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I can't help but think that this was made possible by the complete collapse in common UI standards. 'Apps' have stopped being OS-toolkit apps and moved onto the web, and of course each designer needs to have their own special on-brand widget style. This has leaked onto the few remaining desktop apps: Chrome rejects the standard Mac OS widgets and reimplements everything, from buttons to the print dialog. Spotify does its own thing. And lest we think Apple has much respect for UX, iTunes is a mess. I genuinely can't use it.

The result is that users have been trained not to expect consistent UI paradigms. Every UI is hunt-and-peck. And that paves the way for this kind of exploit.




I don’t see what relation this rant has to the op. Surely the issue here is nothing to do with the ui displayed and more to do with the fact that it is possible to fake the browser ui. Even if chrome were using traditional controls on a desktop, one could imagine an exploit where clicking a malicious link puts the browser in full screen mode (most browsers only accept being put in full screen mode from event handlers for user interactions like clicking), and displays a fake browser ui inside.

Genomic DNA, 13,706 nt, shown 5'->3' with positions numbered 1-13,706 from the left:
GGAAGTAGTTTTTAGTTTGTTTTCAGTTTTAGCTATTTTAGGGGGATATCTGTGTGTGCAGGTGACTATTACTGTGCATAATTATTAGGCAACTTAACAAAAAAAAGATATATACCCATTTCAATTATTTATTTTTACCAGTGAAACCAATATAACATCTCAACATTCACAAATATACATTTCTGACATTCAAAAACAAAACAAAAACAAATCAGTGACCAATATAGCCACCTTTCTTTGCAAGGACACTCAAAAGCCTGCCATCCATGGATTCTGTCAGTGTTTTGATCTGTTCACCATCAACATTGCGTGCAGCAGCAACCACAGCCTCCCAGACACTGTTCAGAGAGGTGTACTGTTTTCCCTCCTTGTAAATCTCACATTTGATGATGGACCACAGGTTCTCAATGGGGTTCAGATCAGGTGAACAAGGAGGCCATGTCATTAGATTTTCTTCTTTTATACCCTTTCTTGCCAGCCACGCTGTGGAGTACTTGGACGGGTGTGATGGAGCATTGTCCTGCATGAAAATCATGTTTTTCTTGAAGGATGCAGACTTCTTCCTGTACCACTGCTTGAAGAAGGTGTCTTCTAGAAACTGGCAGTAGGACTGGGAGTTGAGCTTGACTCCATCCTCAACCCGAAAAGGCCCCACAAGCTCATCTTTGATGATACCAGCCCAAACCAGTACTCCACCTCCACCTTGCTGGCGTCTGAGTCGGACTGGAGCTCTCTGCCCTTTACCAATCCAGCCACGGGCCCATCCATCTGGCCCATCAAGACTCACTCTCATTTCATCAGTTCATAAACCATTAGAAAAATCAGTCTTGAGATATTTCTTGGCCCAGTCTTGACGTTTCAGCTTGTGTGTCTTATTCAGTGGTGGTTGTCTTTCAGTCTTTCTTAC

This was anticipated and partly avoided by a reasonably large modal which pops up to tell you you’re in full screen mode, and disappears after a few seconds.

Another similar exploit on desktop was to set the cursor of the page to be a very large image which would overlay the browser chrome and put some fake information there.

The issue on mobile could perhaps be reduced by having some amount of ui that doesn’t go away (safari does this in portrait mode). Another help could be to not make the ui disappear (or make it reappear) when this kind of scrolling an iframe situation arises


Um, what? Standardization of UI is what makes this type of thing feasible large-scale, not the collapse of standardization.

Even just in this case - making it look like Chrome mobile results in a different bar than Firefox mobile. If they converge more though it'd take less effort to hit more people.


> 'Apps' have stopped being OS-toolkit apps and moved onto the web, and of course each designer needs to have their own special on-brand widget style.

Which is also why they are so abombinally large. Picking on Skype, but they are by no means the only or worst, the Android app is 71MB. There is no sane reason it needs to be that large except for all of the custom assets and custom widgets.




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